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The Northwest Corridor: A Bright Future Ahead, But Also Challenges In Dealing With New Tech

Metro Denver's Northwest Corridor still has a lot of room to run, said the speakers at our Future of the Northwest Corridor event Tuesday, with businesses interested in relocating here not only from Denver and Boulder, but nationwide and even internationally. Even Millennials, whose reputation as urban-core dwellers is somewhat exaggerated, are moving to the area in force.

Comunale Properties' John Comunale, Ranch Capital's Bill Jencks, The Opus Group's Mark Johnson, Prime West's Jim Neenan, Holland & Hart's Marc Painter and Etkin Johnson's Cyndi Thomas

Development panel speakers said the Northwest Corridor is fundamentally strong as a place to relocate and do business, with access to Denver, Boulder and Denver International Airport, as well as an educated workforce and comparatively inexpensive housing. Thus demand for new commercial development has been and will continue to be strong.

The "Boulder effect" is a very real driving force along the corridor. R&D-related businesses take up as much as 40% of the office space in Boulder, by some estimates, but it is hard to find new space there. Not so in the Northwest Corridor. R&D and tech specialists and other innovators want what the corridor has to offer, including space that meets their specific needs: new office and lab space, and modern warehouse facilities as part of flex product. The Northwest Corridor, which is called the Creative Corridor for a reason, has about 20% of its space devoted to R&D, and the amount is growing.

Space in the Northwest Corridor can be quite competitive for companies that want a Boulder location, and access to its intellectual capital, but do not want to pay Boulder rents. There is still plenty of space to grow along the corridor, and that demand will spur more development as Millennials (and the businesses that employ them) move from both Boulder and Denver. 

Element Properties' Scott Holton, NGKF's David Hart, Sagebrush's Ken Cope, Pathfinder Partners' Lorne Polger, Legacy Partners' Spencer Stuart and McWhinney's Ashley Stiles, who moderated

In the current climate, our next panelists said, development needs to be creative. Not just in providing creative space, but in adapting the built environment for present-day and future tenant needs. Changing technology will require creative solutions to new challenges, such as in accommodating new forms of transit. Achieving creative solutions means paying attention to new tech, but also listening to residents, getting their input and acting on the best ideas. 

The impact of autonomous cars is coming. As soon as in the next decade, developers will have to be ready for its impact on commercial real estate, especially on what parking lots will need to be. The adjustment will not necessarily be easy. For instance, the CRE lending community might have some trouble getting its mind around what developments will need to be, and how to underwrite them, in a new transit environment.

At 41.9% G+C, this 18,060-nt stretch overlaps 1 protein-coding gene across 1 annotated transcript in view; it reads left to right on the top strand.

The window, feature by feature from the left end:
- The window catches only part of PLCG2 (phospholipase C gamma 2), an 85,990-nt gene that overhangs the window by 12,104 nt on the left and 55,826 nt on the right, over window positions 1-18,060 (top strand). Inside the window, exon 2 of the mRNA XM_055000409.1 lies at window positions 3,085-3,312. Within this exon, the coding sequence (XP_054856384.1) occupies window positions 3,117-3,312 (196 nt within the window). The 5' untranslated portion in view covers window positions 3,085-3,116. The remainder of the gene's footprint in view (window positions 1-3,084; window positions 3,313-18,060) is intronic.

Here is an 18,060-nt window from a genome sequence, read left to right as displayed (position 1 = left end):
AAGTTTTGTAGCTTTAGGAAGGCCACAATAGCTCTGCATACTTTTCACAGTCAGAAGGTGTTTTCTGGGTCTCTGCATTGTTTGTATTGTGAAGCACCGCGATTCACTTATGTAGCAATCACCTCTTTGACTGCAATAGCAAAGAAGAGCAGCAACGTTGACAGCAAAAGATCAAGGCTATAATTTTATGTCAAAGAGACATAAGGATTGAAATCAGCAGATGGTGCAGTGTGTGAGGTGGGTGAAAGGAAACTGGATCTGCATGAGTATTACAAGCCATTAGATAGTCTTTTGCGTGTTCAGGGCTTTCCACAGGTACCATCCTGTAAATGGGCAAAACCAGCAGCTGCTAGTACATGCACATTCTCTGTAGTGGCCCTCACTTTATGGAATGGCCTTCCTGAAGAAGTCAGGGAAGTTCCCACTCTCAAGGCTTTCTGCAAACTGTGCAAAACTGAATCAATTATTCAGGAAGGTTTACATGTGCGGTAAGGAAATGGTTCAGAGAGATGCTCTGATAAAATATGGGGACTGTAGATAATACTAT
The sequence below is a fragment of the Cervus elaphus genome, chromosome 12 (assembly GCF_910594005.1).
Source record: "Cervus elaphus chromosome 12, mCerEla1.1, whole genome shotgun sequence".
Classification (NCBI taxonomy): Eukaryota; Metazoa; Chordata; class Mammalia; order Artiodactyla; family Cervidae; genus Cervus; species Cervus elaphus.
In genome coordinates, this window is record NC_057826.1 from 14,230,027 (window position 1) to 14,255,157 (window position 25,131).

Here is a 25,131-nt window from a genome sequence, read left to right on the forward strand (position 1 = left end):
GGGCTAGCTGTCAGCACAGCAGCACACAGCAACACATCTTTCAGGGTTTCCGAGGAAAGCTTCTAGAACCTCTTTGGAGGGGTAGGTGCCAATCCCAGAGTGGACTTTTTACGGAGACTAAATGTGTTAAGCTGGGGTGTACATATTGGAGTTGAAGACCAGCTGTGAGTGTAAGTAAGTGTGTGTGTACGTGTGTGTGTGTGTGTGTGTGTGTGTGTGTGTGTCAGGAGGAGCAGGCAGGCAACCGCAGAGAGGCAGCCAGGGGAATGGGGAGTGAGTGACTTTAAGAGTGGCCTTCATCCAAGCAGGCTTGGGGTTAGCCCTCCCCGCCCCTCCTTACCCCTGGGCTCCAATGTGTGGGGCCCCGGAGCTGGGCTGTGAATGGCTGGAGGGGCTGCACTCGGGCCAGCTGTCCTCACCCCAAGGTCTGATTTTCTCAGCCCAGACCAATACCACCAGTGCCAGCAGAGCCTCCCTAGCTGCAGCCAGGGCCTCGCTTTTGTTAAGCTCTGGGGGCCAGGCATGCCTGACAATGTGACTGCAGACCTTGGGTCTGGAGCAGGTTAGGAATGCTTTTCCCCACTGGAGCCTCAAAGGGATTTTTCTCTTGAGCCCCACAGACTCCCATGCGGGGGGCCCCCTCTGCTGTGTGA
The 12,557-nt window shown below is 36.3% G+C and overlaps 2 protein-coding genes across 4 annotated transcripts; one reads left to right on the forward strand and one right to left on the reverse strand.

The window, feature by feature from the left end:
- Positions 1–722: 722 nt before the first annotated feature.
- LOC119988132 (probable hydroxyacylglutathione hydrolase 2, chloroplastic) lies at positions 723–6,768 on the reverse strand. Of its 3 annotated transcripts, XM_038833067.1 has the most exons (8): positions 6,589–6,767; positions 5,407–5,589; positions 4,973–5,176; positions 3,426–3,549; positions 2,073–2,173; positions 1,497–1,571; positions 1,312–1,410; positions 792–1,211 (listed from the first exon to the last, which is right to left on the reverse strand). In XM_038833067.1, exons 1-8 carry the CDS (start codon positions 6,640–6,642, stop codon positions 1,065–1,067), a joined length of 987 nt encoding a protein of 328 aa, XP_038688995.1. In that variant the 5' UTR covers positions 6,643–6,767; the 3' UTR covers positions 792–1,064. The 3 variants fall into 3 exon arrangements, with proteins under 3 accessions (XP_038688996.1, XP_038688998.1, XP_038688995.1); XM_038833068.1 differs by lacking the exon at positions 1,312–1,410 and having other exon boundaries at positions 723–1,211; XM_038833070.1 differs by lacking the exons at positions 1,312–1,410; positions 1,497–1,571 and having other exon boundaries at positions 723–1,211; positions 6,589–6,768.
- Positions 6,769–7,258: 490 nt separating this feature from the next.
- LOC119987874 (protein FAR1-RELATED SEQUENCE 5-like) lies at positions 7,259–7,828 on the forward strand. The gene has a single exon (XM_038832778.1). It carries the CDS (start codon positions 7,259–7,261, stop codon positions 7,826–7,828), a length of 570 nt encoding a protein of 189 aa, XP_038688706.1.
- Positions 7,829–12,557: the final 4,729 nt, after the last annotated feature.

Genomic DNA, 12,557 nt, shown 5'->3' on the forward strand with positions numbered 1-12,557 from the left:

Even without driverless cars, developments will soon be heavily influenced by ride-sharing services and internet retail delivery, the speakers said. New commercial developments in particular need to think about ways to handle the increasing influx of Uber and Lyft and other services dropping people off at their properties, and the increasing number of packages coming as well.

Broomfield City and County director of economic development Bo Martinez, who moderated, Westminster Mayor Pro Tem Alberto Garcia and Broomfield City and County Mayor Randy Ahrens

What's the outlook for growth along U.S. 36 Creative Corridor? Solid, according to Westminster Mayor Pro Tem Alberto Garcia and Broomfield City and County Mayor Randy Ahrens. 

Garcia said Westminster has the goal of becoming the next urban center of the Front Range. That is ambitious, but doable, the mayor said. Two new projects exemplify the city's drive toward that goal. One is the first commuter rail station in the southern part of the city, Westminster Station, which is the focus of a development plan that includes a 40-acre park and a number of transit-oriented developments. Also, there is a new Downtown — 108 acres in the city, a new mixed-use area, and Westminster is working with a number of developers to bring projects out of the ground by the end of the year.

Ahrens said last year alone, Broomfield received commercial development commitments totaling $650M. The Arista project is moving forward, as is redevelopment work around Flatiron Crossing. On the north side, new commercial space is coming in, along with housing starts. Also, 28 companies have decided to call Broomfield home just in the last two years, he said.

Wiens Development owner/developer Tim Wiens

Wiens Development owner/developer Tim Wiens said the Northwest Corridor has had its ups and downs over the decades, but as a dynamic place, more ups than downs. His company developed 8181 Arista Place, where the event was held. He said the building was built on spec, is about 60% leased, and will be 100% leased by the end of this year. A rising tide lifts all boats, he said, and that is certainly the case in the corridor. 

The developer is breaking ground on a new development in Arista, called the Turnpike Shops at Arista, a 30K SF retail property at Wadsworth Parkway and 120th. The name plays homage to the turnpike, Weins said, which is the spine of the corridor.